July 29, 2016 Johannasawalha



“In yoga philosophy, much like in the 10 commandments in Christianity, there are “do’s” (yamas), and “don’ts” (niyamas) to adhere to in yoga as well.

Often it is much easier to do something than refrain from something.  I’ve gotten bent out a shape more than once by hearing the phrase, “Happiness is a choice.” In the moment, I want to say, “it is not a (expletive) choice!  Because when you are unhappy you are (expletive) unhappy! So don’t come telling me it’s a choice, alright?” (Nice amount of aggression, there, wasn’t it…? 🙂

The things that are upsetting usually have some inconvenient truth to them.      In this case, it is being faced with an addiction. Mostly our addictive thinking that also leads to addictive actions such as over eating, spending or drinking….

It’s the seemingly unavoidable urge to obsess about the one negative thing that hit us in a day. One hundred positive things happened too – but we don’t see them for that one hurtful remark or bad review.  “Tapas” in the “niyamas” refers to “heat” – both physical and spiritual, as in turning up the heat on ourselves and burning away our inpurities.  We practice yoga asana practice to train our bodies, and spiritual disciplines to train our minds.  Some every day phrases that relate to disciplining our thoughts (and therefore whether to think happy or unhappy thoughts) are:

“Don’t go there.”

“There is no cheese in that tunnel.”

“Stop while you are ahead.”

“Your mind is a dark neighborhood.”

We can start by changing our minds about small nuisances. Here is an example. A lot of my family and friends just went skiing because it is the last chance to do so for the year. My mind started to chatter; “I didn’t take my kids skiing.  Should I have?  Will they be all upset when they hear others went and they didn’t?  The young ones won’t know but the 5-year old?  He has never gone. What kind of parent am I?  He should have been in ski school by age 3!!”  Can you hear it? That’s the dark tunnel as referred to above. The only choice I could make to take me back to a happy place was to take my mind somewhere else, to a happy and more open spot.  By choice.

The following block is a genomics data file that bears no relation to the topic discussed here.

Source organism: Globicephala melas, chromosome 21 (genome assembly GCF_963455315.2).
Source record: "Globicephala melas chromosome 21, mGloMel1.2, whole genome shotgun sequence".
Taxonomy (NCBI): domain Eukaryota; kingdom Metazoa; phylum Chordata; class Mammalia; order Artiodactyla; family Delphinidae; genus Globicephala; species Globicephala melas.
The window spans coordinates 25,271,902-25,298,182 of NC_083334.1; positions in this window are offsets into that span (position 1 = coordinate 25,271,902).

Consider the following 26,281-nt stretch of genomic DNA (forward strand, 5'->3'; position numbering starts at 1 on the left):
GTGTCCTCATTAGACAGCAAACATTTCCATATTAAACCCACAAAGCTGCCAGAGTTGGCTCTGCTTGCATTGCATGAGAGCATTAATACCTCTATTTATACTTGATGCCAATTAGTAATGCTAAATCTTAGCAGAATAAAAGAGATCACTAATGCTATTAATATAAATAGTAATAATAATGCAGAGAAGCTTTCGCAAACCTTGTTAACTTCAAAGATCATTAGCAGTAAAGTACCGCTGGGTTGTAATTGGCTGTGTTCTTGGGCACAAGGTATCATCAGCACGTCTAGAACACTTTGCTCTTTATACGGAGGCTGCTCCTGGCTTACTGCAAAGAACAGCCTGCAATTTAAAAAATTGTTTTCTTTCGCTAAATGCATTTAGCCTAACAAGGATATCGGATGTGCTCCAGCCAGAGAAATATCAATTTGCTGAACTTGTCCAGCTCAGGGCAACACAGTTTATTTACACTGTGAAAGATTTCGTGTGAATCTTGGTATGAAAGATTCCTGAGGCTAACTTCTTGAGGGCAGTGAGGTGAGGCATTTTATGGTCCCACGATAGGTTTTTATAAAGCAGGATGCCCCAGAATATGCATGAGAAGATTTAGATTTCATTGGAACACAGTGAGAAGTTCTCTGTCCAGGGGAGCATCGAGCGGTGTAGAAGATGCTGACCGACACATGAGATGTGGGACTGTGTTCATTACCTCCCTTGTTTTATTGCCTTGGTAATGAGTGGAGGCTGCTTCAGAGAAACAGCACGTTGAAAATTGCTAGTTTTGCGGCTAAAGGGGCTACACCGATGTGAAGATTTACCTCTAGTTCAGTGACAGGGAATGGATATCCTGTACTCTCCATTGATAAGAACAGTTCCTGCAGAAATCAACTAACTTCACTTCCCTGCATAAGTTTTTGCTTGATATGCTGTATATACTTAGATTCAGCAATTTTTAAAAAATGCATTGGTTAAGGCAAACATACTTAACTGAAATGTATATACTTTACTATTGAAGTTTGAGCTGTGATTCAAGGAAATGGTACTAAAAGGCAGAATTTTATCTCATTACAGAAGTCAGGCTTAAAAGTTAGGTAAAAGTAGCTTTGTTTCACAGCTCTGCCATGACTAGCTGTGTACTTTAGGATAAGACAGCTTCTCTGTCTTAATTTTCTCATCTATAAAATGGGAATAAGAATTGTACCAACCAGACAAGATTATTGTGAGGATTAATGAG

“We didn’t ski, but we went to tons of museums during the break.  And they saw things they had never seen before. And the older one went biking with his dad – super special daddy-son time. And being in a new place, there were tons of new playgrounds to explore and friends to meet. Plus, we already have plans to go skiing next year, so all is well. There is nothing wrong here.”

Without trying to sweep things under the carpet, or justifying, or telling ourselves things are good when they really aren’t, this is simply a way of taking the facts and highlighting those that create happiness.  The facts mind you

– not whatever we’d like to hear ourselves say to make ourselves feel better.

I would so like your take on this.  You have probably already noticed that there are some very predictable places your mind goes when you get upset or anxious…what are they?  Do you know?  I love when I can spot one, and then the next one, and the next one, like, “I know you little bugger, come here and I will squash you (although I wouldn’t – but metaphorically speaking -) like a bug!”


Coach Jo

Johanna Sawalha

Private and Executive Coach





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